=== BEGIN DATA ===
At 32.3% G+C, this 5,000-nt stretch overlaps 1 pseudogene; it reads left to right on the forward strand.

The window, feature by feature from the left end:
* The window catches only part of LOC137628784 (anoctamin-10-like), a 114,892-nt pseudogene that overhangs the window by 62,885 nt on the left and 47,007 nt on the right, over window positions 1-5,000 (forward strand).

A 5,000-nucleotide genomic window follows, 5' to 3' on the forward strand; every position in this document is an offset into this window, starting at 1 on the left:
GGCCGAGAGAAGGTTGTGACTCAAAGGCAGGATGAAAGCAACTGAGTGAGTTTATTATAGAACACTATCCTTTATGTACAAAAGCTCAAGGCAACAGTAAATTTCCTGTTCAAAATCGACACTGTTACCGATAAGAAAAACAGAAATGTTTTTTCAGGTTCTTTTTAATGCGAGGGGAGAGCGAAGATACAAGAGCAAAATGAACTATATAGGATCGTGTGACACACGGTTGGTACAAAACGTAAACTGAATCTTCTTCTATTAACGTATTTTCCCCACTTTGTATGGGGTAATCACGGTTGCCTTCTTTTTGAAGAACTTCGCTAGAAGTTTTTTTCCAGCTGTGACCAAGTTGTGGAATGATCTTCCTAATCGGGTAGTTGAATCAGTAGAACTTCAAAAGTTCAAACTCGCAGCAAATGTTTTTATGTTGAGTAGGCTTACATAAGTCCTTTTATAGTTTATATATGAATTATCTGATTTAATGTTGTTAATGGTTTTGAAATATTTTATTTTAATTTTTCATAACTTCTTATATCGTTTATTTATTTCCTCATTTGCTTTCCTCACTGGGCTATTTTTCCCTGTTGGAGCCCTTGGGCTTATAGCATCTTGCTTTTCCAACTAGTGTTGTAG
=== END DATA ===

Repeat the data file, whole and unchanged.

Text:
At 32.3% G+C, this 5,000-nt stretch overlaps 1 pseudogene; it reads left to right on the forward strand.

The window, feature by feature from the left end:
* The window catches only part of LOC137628784 (anoctamin-10-like), a 114,892-nt pseudogene that overhangs the window by 62,885 nt on the left and 47,007 nt on the right, over window positions 1-5,000 (forward strand).

A 5,000-nucleotide genomic window follows, 5' to 3' on the forward strand; every position in this document is an offset into this window, starting at 1 on the left:
GGCCGAGAGAAGGTTGTGACTCAAAGGCAGGATGAAAGCAACTGAGTGAGTTTATTATAGAACACTATCCTTTATGTACAAAAGCTCAAGGCAACAGTAAATTTCCTGTTCAAAATCGACACTGTTACCGATAAGAAAAACAGAAATGTTTTTTCAGGTTCTTTTTAATGCGAGGGGAGAGCGAAGATACAAGAGCAAAATGAACTATATAGGATCGTGTGACACACGGTTGGTACAAAACGTAAACTGAATCTTCTTCTATTAACGTATTTTCCCCACTTTGTATGGGGTAATCACGGTTGCCTTCTTTTTGAAGAACTTCGCTAGAAGTTTTTTTCCAGCTGTGACCAAGTTGTGGAATGATCTTCCTAATCGGGTAGTTGAATCAGTAGAACTTCAAAAGTTCAAACTCGCAGCAAATGTTTTTATGTTGAGTAGGCTTACATAAGTCCTTTTATAGTTTATATATGAATTATCTGATTTAATGTTGTTAATGGTTTTGAAATATTTTATTTTAATTTTTCATAACTTCTTATATCGTTTATTTATTTCCTCATTTGCTTTCCTCACTGGGCTATTTTTCCCTGTTGGAGCCCTTGGGCTTATAGCATCTTGCTTTTCCAACTAGTGTTGTAG